June 8: It’s a Kalahari Moose

I had a good feeling about today before I even set off on the long journey north.

Less than an hour into the drive, I met a lone Spotted Hyena walking by a waterhole. I don’t get to see Spotted Hyenas very often, so every sighting is a big deal.

Chasing after the hyena was a puffed up wildebeest pretending to be brave. His snorts seemed to shout, “yeah you’d better run!” although I got the impression that if the hyena had turned around, the wildebeest would have gone home in a hurry.


Spotted Hyena. Love.

Further down the riverbed, at another good wildebeest sighting, it dawned on me that wildebeest are the mooses of the Kalahari. I don’t know why I didn’t see it before. There’s just something about them that screams ‘MOOSE!’ at me. Of course though, a wildebeest lacks the poise and true elegance of a moose.

Another reason why wildebeest can’t be true mooses, is because they haven’t got antlers. In Africa, we have antelopes and antelopes have horns. In North America, they have deers (even if one of their deers is erroneously called an ‘antelope’ *cough*pronghorn*cough*) and deers have all got antlers. Deers get the better deal. Each season a deer sheds its horns and grows new ones. Antelopes only ever get one set. If a Springbok isn’t happy with the shape of his horns, then tough luck. If a Gemsbok loses a horn, it’s a unicorn forever and will probably be mocked by its peers.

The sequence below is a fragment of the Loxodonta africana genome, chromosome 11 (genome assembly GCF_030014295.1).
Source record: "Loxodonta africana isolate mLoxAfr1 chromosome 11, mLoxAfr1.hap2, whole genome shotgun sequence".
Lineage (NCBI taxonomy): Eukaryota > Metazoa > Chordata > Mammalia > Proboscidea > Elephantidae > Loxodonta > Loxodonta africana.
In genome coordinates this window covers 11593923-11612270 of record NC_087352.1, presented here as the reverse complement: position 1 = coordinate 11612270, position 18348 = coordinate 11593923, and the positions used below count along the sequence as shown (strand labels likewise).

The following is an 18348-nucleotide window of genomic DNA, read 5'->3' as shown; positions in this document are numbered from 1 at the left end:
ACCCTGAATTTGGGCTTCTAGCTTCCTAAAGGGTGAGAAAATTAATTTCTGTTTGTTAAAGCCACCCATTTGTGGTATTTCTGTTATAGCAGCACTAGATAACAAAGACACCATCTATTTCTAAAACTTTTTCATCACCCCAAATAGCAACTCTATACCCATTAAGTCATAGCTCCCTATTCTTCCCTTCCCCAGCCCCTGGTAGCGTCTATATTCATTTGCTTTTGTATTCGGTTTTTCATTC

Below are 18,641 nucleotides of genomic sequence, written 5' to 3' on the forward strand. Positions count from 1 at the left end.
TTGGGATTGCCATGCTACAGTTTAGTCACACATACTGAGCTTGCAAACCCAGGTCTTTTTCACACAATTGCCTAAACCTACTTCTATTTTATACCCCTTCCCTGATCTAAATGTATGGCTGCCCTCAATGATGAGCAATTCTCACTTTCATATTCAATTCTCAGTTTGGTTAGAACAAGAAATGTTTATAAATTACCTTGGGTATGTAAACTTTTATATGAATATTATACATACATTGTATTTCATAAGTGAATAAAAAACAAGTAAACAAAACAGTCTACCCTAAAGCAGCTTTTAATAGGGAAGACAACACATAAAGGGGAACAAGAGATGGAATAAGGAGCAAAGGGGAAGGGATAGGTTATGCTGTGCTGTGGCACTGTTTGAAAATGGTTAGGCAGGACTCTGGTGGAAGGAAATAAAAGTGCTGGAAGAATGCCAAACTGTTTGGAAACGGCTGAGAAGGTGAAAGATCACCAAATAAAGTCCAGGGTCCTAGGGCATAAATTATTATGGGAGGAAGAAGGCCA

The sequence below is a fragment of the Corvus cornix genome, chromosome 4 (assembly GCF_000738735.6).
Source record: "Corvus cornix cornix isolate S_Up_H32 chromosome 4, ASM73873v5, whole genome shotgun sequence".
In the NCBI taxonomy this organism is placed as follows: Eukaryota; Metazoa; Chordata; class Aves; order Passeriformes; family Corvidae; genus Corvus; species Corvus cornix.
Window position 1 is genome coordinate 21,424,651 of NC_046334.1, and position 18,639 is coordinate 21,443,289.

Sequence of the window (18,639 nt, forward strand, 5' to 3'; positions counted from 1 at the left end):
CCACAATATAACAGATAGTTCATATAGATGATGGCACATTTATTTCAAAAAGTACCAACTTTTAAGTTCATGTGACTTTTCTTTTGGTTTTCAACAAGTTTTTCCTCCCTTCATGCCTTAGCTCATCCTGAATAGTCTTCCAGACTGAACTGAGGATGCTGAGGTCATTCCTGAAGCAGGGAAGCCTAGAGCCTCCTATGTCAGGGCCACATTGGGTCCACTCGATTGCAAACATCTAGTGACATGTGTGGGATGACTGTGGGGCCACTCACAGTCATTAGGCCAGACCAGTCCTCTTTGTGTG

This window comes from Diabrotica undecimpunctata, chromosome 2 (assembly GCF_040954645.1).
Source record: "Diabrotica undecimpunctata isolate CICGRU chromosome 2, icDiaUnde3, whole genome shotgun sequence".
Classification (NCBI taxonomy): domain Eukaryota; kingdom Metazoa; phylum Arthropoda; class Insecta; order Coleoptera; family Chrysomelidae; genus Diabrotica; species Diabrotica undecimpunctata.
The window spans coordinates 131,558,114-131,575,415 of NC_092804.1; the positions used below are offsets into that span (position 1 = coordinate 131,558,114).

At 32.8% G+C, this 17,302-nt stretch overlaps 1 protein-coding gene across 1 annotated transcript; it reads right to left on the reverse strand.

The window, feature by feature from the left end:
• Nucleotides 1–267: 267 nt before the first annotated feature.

I also came across a mother Ostrich with 27 teenagers in tow. Even though Ostriches lay a lot of eggs, they’re probably not all hers. In every little group of Ostriches, all the girls lay their eggs in the same nest. The dominant female gets to put hers in the middle and the plebby females lay their eggs around the outside. So you can guess whose are more likely to hatch…


Way too many teenagers.

What struck me most about the drive up this morning was the clouds. We don’t see clouds much. And the clouds were a nice distraction from the road itself, which choose to be rather arduous today. Clouds look good on the Kalahari. It should wear them more often.


Clouds. Don’t they look good?

I arrived at camp just in time to watch the Kalahari Mooses make their midday attempt at drinking from the waterhole. It’s good to be back. Love.


Spotted Hyena
Red Hartebeest
Black Chested Snake Eagle
Black Headed Heron
Pale Chanting Goshawk
Tawny Eagle
Unidentified Harrier
Gabar Goshawk
Greater Kestrel
Rock Kestrel
Secretary Bird
Kori Bustard
Northern Black Korhaan

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